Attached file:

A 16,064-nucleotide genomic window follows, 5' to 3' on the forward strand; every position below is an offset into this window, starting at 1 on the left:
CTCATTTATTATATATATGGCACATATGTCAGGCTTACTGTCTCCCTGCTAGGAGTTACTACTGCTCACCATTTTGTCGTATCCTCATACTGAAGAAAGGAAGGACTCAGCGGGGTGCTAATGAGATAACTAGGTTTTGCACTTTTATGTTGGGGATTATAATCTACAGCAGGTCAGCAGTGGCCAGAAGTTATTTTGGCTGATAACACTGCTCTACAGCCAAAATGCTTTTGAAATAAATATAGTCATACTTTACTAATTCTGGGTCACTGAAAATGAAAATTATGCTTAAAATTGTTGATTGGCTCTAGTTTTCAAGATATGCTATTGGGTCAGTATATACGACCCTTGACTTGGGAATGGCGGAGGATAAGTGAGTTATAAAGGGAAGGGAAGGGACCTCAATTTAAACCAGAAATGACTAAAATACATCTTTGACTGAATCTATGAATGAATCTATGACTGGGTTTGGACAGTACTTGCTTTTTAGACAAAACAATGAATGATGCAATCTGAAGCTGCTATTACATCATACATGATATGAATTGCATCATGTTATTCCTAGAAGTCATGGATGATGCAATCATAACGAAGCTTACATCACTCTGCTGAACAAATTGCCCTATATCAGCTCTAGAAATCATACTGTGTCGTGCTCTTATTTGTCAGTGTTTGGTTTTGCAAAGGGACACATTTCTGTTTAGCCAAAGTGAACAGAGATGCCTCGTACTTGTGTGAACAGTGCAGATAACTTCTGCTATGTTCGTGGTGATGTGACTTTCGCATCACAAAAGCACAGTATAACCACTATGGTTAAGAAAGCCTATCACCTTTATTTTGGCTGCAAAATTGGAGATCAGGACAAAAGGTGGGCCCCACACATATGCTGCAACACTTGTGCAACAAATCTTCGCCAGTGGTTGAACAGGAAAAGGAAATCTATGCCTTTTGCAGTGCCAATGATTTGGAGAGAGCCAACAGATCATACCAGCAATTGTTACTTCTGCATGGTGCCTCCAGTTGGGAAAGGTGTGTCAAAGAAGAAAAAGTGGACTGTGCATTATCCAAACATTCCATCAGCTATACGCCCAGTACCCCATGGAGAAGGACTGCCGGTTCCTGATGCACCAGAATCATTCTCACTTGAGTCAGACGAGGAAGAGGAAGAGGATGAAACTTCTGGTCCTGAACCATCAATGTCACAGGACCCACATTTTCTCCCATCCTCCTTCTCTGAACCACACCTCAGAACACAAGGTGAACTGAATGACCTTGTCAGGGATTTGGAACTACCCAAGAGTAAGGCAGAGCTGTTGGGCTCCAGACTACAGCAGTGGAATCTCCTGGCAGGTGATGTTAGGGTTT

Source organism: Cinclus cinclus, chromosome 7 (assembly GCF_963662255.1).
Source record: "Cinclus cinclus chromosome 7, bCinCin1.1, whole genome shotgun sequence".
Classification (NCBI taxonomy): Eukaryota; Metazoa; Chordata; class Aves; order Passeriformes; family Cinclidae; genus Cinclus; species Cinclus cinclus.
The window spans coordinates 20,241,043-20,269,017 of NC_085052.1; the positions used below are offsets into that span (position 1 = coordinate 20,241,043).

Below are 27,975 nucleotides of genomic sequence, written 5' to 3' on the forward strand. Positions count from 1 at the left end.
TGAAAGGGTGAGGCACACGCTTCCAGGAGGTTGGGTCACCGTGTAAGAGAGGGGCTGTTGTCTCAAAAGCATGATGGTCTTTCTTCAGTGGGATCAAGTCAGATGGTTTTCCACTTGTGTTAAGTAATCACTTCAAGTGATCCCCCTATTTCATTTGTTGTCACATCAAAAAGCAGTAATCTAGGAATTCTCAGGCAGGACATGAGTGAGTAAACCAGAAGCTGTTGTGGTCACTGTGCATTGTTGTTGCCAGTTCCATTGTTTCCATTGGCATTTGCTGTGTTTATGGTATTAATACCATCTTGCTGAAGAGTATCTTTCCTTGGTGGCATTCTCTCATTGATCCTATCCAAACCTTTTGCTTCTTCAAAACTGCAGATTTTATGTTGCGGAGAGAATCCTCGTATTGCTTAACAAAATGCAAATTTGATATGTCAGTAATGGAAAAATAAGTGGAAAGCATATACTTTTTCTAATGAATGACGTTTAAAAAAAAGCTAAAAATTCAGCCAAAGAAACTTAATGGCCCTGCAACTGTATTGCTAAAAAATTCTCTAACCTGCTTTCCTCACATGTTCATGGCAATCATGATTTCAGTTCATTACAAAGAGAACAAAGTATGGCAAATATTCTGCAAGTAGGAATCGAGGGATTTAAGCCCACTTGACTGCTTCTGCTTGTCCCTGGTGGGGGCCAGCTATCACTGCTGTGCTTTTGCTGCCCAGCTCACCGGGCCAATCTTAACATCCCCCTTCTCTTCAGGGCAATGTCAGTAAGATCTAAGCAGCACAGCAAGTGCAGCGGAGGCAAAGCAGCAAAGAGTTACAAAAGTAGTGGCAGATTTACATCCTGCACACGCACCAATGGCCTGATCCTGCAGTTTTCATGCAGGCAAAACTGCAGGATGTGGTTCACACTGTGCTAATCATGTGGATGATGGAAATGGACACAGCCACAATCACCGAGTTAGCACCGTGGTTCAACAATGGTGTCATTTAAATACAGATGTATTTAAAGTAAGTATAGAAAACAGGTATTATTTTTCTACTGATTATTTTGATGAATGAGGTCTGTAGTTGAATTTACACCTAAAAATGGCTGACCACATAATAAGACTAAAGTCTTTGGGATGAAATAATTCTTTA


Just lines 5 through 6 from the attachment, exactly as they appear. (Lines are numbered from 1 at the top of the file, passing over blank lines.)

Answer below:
Classification (NCBI taxonomy): Eukaryota; Metazoa; Chordata; class Aves; order Passeriformes; family Cinclidae; genus Cinclus; species Cinclus cinclus.
The window spans coordinates 20,241,043-20,269,017 of NC_085052.1; the positions used below are offsets into that span (position 1 = coordinate 20,241,043).